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Blake Lively whose had many great red carpets looks revealed “no one had samples that fit [her] after giving birth” and she had to scramble around to wear for her red carpet.

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“I felt insecure,” she admitted. “Simply because I didn’t fit into clothes.”

Marquita Pring could feel that the fashion world is “less inclusive” now compared to when she first tread the entertainment world.

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Speaking to Bustle, Marquita said, “We need to continue having the conversation and continue inspiring casting directors to cast curvier women in their shows. And we need designers to start providing the samples for it.”

The wide range size offers feels more like a “trend” and she told Vogue, “I don’t know if fashion has made a wholehearted effort.  When I look at the ads, I don’t see faces like mine, I see skinny white women.”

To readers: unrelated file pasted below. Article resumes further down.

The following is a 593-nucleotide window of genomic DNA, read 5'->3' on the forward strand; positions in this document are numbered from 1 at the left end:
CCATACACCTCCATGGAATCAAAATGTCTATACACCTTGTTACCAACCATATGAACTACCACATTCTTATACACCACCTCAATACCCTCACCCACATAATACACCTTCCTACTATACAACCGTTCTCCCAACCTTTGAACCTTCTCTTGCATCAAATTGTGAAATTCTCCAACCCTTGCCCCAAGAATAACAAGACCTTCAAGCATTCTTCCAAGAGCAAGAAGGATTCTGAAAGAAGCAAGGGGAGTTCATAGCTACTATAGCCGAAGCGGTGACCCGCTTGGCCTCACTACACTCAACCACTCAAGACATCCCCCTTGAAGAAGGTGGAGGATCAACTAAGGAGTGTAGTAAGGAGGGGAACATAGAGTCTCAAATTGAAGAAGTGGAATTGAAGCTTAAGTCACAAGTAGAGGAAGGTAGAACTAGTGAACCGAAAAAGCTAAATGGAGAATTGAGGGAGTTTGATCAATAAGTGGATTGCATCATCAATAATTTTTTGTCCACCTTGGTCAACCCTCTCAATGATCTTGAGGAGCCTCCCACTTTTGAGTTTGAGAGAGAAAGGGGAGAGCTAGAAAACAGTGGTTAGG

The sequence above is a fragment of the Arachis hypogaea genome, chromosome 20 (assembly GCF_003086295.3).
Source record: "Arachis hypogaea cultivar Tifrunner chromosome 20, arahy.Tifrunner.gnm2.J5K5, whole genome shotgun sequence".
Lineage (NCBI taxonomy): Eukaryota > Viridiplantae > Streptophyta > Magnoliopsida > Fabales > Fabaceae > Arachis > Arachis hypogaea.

Rihanna’s Savage x Fenty inclusivity hailed praises from many. She said, “That consumer is one that’s been neglected before, and I’m not gonna let that happen here.”

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For Philomena Kwao, skin tone diversity is still an issue she struggles with.

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She told Elle, “There are not many models in the US that have my depth, like, really dark skin, that is also plus size.”

Marilyn Model Agency president Chris Gay blatantly called the industry standards “ridiculous” in 2013. During National Eating Disorders Awareness Week, he spoke, “They’re not standards I think a woman can [maintain] throughout the course of her life or career.”

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Danielle Brooks thinks designers shouldn’t be praised for “something they should’ve done 30 years ago.”

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Christian Siriano said, “Congrats aren’t in order; a change is.” This is after people praised him for taking up the offer to dress Leslie Jones who was refused by designers.

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He wrote, “It shouldn’t be exceptional to work with brilliant people just because they’re not sample size. Congrats aren’t in order, a change is.”

Barbie Ferreira had tweeted in support of Leslie Jones’ struggle: Curvy women are not allowed to be edgy, not allowed to be stylish, or allowed to explore their looks like everyone else in this industry.